Baron the alley cat has eight more lives to live.

The feral cat that was doused with gasoline July 14 and presumed dead returned to the South Coast Humane Society in Brookings Tuesday night.

Employees there were able to trap him and take him to Town and Country Animal Hospital the next day.

He was quite a bit worse for wear, they said.

Oh, and Baron — is a Baroness, the vet informed the shelter employees.

“We had no idea,” said volunteer Annette Moore, laughing. “All this time, we had no idea.”

It’s no wonder, actually, considering the feral cat wouldn’t let anyone get within 3 or 4 feet of her.

“He’s — she’s — a lot different from the big, fluffy cat we all got to love,” said shelter manager Jennifer Harrah. “She’ll need some good care.”

The white and tabby cat has lingered around the edges of the animal shelter for the past four years, and last month, an employee heard a “horrible noise” outside. Thinking something had happened to an animal, she searched the area and found the cat in a bush, its fur sticking out in all directions.

Baroness, as they’re now calling her, was screaming in pain and reeked of gasoline. She ran away from her would-be rescuers. Shelter employees only saw her one more time, and many assumed the cat had died.

Veterinarians say gasoline on a cat’s skin or near its mouth will kill the animal as it absorbs the gas through its skin. If an animal tries to lick it off, it can burn its mouth, esophagus and stomach, and breathing it can irritate the lungs.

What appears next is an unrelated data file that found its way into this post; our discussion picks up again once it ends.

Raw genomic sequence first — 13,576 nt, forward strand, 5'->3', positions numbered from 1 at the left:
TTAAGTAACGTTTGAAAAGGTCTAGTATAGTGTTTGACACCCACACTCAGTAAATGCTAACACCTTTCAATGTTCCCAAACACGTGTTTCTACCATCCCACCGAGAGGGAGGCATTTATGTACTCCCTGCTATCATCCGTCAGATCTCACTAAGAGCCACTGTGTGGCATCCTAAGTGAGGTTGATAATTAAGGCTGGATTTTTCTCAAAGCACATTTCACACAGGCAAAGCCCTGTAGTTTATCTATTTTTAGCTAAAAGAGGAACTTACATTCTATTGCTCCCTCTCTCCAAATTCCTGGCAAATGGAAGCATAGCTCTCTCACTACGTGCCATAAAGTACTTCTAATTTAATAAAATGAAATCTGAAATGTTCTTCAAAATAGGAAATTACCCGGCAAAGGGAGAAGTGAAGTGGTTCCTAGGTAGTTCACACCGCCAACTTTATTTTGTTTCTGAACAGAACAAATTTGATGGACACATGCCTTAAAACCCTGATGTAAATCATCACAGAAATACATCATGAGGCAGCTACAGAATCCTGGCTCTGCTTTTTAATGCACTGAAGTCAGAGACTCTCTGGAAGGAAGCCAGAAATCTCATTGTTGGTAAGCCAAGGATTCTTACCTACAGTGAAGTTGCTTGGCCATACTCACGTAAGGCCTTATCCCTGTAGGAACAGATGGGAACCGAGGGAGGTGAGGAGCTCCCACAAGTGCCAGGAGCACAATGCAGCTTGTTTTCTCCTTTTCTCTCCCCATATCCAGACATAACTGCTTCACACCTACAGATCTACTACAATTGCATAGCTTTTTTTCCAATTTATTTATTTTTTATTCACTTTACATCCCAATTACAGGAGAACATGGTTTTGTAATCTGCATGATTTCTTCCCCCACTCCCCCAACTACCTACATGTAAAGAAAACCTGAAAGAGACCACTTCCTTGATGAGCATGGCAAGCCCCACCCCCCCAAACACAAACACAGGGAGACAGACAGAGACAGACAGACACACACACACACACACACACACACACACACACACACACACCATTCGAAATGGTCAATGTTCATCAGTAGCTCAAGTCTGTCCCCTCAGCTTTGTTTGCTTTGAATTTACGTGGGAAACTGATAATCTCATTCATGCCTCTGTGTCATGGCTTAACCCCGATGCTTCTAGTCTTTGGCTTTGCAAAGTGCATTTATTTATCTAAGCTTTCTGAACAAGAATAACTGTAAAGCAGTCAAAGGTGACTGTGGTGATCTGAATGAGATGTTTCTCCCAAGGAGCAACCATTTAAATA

Learning that Baron is female wasn’t all the shelter workers discovered after her six-hour stint at Town and Country. The veterinarian said the cat might have had a home in the past, as she is spayed. She tested negative for feline leukemia and AIDS. She also got a bath, was treated for fleas and was inoculated for various feline maladies.

“Big patches of fur are missing,” Moore said, “but apparently there’s no rawness, no open sores.”

Despite searches and traps — they caught a stray cat and a raccoon — no one saw Baroness in the past month.

“She must have holed up somewhere and recuperated,” Moore said. “I know cats will go off to some quiet place to die, but they also go off to some quiet place to recuperate. She’s scared, but she’s back at the shelter; it’s the only thing she knows.”

Once she recovers, they’ll set her free again. She has a small outdoor house and regular food and water there — and she knows it.

“She waits around for dinner to be served,” Moore said. “We’ll let her live here, but she’s still feral.”

While others weren’t so sure, Moore felt Baroness might survive her ordeal.

“I never give up hope,” Moore said. “Every day, we’d be out checking. We had hope, but no luck. It’s heartbreaking to think an animal’s out there suffering. But she’s home. We’re a happy bunch of people at the shelter today. It’s a good feeling.”

The shelter is accepting donations to cover the cost of Baroness’ treatment.

Those interested in assisting can call 541-412-0325.